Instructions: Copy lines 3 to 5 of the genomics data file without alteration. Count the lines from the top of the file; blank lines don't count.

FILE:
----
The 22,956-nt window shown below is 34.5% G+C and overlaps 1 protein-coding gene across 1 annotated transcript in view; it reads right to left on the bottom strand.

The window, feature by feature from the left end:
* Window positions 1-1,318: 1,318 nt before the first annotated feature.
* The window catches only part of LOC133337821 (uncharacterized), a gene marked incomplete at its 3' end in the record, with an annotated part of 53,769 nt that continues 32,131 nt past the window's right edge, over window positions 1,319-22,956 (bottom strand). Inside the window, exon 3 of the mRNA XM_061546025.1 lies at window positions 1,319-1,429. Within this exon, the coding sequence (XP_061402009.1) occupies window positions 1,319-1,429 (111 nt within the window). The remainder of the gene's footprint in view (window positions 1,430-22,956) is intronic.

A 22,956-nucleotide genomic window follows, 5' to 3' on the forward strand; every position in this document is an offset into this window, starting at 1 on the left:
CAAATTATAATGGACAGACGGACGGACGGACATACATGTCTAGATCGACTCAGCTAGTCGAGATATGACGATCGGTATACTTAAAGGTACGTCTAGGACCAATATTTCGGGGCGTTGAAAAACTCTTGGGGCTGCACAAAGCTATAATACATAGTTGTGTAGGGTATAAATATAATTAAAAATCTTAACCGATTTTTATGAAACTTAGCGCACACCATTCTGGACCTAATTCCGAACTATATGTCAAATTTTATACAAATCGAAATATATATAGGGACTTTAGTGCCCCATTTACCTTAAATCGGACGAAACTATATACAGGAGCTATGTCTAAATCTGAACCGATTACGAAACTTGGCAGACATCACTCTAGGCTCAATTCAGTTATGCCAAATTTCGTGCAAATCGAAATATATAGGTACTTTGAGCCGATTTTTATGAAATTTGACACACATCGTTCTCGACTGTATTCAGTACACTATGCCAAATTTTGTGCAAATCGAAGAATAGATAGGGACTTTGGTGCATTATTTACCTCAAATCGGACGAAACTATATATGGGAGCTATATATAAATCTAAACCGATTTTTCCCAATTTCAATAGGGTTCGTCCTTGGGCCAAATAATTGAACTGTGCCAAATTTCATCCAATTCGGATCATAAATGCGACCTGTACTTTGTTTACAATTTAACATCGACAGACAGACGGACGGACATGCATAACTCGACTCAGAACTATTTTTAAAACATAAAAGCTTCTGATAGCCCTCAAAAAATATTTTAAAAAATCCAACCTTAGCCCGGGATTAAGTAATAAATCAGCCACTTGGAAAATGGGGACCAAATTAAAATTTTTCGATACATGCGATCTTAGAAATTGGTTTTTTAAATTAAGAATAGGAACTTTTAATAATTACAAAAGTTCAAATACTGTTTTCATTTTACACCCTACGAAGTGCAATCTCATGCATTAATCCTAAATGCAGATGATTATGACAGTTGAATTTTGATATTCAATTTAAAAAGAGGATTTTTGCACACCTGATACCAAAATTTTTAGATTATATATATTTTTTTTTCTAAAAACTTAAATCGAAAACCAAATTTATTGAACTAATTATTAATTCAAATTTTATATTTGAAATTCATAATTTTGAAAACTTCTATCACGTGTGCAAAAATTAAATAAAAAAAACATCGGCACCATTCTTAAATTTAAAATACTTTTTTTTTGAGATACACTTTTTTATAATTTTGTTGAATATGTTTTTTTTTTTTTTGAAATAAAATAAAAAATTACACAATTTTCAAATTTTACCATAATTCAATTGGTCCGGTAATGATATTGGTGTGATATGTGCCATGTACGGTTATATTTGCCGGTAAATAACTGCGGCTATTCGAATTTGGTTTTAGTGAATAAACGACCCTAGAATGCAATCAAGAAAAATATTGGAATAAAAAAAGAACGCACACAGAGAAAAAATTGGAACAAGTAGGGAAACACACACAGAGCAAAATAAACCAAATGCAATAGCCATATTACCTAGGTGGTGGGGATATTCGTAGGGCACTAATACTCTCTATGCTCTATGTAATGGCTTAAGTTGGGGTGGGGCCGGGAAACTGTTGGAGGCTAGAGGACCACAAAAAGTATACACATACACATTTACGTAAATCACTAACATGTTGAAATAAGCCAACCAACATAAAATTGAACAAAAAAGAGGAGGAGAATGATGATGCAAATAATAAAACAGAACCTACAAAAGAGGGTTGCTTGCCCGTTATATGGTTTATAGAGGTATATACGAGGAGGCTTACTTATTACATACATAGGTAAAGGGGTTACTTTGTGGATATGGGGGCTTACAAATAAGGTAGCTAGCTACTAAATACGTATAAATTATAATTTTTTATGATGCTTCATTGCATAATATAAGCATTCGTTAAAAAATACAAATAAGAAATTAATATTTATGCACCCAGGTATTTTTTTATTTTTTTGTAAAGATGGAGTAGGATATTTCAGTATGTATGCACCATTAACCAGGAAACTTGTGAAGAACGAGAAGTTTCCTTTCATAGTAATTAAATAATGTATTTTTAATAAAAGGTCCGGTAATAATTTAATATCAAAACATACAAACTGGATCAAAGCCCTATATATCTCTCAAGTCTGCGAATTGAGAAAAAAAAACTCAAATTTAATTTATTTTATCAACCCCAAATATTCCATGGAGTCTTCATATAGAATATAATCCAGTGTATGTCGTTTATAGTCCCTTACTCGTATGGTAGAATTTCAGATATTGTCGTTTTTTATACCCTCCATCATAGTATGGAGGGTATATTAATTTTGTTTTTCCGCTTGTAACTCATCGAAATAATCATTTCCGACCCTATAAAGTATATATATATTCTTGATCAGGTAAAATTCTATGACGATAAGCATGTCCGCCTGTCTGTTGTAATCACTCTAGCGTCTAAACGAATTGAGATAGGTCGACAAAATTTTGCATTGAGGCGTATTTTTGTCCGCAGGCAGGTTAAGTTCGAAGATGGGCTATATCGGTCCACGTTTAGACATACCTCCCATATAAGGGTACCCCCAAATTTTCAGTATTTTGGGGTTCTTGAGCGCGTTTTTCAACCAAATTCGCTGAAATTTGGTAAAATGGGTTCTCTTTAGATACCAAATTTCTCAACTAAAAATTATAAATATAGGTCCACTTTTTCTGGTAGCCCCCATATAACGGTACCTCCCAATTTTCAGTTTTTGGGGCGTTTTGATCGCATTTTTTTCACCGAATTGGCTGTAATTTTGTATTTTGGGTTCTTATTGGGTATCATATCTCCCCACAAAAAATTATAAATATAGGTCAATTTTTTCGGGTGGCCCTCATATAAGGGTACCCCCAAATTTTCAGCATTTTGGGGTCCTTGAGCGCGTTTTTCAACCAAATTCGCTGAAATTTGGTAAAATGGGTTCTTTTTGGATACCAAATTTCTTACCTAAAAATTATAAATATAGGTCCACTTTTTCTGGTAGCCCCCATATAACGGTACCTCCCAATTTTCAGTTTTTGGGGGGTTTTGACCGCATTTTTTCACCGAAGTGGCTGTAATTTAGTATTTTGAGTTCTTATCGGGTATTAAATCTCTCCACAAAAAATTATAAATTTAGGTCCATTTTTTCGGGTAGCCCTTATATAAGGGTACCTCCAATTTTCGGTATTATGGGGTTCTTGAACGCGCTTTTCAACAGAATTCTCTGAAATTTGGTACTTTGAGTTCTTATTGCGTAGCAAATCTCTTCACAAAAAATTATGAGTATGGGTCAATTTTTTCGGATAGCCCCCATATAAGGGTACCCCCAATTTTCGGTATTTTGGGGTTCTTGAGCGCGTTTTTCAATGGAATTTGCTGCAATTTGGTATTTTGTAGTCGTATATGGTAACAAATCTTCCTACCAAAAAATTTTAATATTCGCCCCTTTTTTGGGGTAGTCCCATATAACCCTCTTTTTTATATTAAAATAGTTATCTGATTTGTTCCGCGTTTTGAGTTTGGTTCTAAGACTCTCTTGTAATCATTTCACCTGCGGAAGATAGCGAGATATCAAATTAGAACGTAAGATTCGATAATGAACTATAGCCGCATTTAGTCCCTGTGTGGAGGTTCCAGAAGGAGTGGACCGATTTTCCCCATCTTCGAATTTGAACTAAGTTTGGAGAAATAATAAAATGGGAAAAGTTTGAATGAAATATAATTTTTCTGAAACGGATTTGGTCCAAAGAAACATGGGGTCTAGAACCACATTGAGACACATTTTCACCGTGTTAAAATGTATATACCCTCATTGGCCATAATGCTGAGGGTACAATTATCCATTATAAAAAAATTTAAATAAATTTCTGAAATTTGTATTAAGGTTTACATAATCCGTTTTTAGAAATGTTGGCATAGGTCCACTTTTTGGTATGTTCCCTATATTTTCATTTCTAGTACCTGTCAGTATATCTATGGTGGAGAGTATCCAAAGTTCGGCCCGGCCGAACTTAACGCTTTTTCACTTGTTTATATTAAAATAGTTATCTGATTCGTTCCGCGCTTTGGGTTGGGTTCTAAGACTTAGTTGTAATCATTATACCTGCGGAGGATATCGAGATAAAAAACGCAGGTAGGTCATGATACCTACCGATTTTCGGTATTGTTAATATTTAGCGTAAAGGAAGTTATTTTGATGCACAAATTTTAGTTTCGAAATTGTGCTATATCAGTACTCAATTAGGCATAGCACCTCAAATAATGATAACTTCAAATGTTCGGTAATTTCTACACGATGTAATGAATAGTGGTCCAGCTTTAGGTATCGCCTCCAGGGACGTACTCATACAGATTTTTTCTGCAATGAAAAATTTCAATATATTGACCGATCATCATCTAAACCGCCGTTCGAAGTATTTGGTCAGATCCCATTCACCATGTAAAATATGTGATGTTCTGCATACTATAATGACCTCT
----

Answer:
* Window positions 1-1,318: 1,318 nt before the first annotated feature.
* The window catches only part of LOC133337821 (uncharacterized), a gene marked incomplete at its 3' end in the record, with an annotated part of 53,769 nt that continues 32,131 nt past the window's right edge, over window positions 1,319-22,956 (bottom strand). Inside the window, exon 3 of the mRNA XM_061546025.1 lies at window positions 1,319-1,429. Within this exon, the coding sequence (XP_061402009.1) occupies window positions 1,319-1,429 (111 nt within the window). The remainder of the gene's footprint in view (window positions 1,430-22,956) is intronic.

A 22,956-nucleotide genomic window follows, 5' to 3' on the forward strand; every position in this document is an offset into this window, starting at 1 on the left: